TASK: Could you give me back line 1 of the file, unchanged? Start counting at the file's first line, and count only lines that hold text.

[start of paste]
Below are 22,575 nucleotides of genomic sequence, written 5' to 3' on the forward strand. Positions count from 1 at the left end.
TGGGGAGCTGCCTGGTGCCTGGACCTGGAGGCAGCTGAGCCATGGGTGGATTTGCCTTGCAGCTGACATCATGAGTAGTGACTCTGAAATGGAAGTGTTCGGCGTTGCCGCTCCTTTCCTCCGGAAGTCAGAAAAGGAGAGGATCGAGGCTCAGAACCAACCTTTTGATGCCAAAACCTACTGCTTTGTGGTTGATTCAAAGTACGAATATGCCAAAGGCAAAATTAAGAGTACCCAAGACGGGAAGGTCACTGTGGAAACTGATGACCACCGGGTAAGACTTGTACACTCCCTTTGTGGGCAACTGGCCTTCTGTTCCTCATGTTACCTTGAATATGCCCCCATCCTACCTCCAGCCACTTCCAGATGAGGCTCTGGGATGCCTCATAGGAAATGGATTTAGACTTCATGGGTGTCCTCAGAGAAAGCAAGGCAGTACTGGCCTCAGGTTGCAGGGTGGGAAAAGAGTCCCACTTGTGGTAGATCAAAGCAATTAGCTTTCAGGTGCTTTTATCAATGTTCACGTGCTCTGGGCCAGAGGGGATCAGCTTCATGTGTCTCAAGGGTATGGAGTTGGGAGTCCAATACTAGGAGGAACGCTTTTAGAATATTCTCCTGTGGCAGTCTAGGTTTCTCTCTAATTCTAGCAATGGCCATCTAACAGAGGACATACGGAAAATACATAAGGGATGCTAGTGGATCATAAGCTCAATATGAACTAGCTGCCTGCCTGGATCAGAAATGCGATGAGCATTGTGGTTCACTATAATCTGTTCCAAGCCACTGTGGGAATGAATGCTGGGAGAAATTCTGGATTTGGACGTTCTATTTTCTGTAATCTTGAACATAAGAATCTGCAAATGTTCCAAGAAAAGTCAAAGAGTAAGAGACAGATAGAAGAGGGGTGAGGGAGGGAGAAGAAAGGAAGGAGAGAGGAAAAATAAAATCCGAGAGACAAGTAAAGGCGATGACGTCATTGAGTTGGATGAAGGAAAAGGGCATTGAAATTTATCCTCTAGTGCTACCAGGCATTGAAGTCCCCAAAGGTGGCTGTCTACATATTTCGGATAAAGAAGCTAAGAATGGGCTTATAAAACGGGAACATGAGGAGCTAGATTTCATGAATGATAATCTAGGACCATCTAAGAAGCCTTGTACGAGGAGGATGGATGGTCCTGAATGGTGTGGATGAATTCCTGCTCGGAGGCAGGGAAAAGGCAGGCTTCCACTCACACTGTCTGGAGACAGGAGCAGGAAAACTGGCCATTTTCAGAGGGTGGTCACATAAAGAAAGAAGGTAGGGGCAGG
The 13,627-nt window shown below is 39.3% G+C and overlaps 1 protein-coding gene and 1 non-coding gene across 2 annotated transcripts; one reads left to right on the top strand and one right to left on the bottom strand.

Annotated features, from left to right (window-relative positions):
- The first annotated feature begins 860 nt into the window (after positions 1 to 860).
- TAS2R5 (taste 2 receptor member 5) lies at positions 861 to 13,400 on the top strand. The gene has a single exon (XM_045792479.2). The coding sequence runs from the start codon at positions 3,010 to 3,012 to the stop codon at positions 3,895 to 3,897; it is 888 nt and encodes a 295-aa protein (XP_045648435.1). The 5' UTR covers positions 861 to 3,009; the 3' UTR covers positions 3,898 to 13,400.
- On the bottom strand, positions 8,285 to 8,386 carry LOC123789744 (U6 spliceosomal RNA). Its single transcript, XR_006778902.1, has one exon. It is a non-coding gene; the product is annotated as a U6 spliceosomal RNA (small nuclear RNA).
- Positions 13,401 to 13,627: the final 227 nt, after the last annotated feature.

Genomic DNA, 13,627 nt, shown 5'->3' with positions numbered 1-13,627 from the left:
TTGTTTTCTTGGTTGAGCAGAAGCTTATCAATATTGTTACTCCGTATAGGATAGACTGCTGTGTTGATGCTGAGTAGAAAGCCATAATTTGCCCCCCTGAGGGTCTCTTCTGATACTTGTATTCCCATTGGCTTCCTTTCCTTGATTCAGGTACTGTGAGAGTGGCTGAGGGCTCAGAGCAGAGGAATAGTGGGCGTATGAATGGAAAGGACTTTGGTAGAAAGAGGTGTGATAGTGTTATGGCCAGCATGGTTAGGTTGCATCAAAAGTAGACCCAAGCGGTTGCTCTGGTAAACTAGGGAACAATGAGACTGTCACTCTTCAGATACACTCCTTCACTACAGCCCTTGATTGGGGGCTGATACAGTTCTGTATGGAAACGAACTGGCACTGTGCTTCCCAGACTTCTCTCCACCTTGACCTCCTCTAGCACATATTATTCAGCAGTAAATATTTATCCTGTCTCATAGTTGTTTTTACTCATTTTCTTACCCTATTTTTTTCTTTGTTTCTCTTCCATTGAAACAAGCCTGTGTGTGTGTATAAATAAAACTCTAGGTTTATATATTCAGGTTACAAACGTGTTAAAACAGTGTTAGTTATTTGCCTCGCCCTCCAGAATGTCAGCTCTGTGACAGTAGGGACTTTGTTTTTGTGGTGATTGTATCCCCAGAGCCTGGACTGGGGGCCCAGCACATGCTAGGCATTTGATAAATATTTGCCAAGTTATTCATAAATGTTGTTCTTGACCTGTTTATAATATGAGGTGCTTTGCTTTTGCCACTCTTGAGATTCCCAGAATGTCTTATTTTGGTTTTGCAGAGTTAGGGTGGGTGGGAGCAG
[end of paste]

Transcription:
Below are 22,575 nucleotides of genomic sequence, written 5' to 3' on the forward strand. Positions count from 1 at the left end.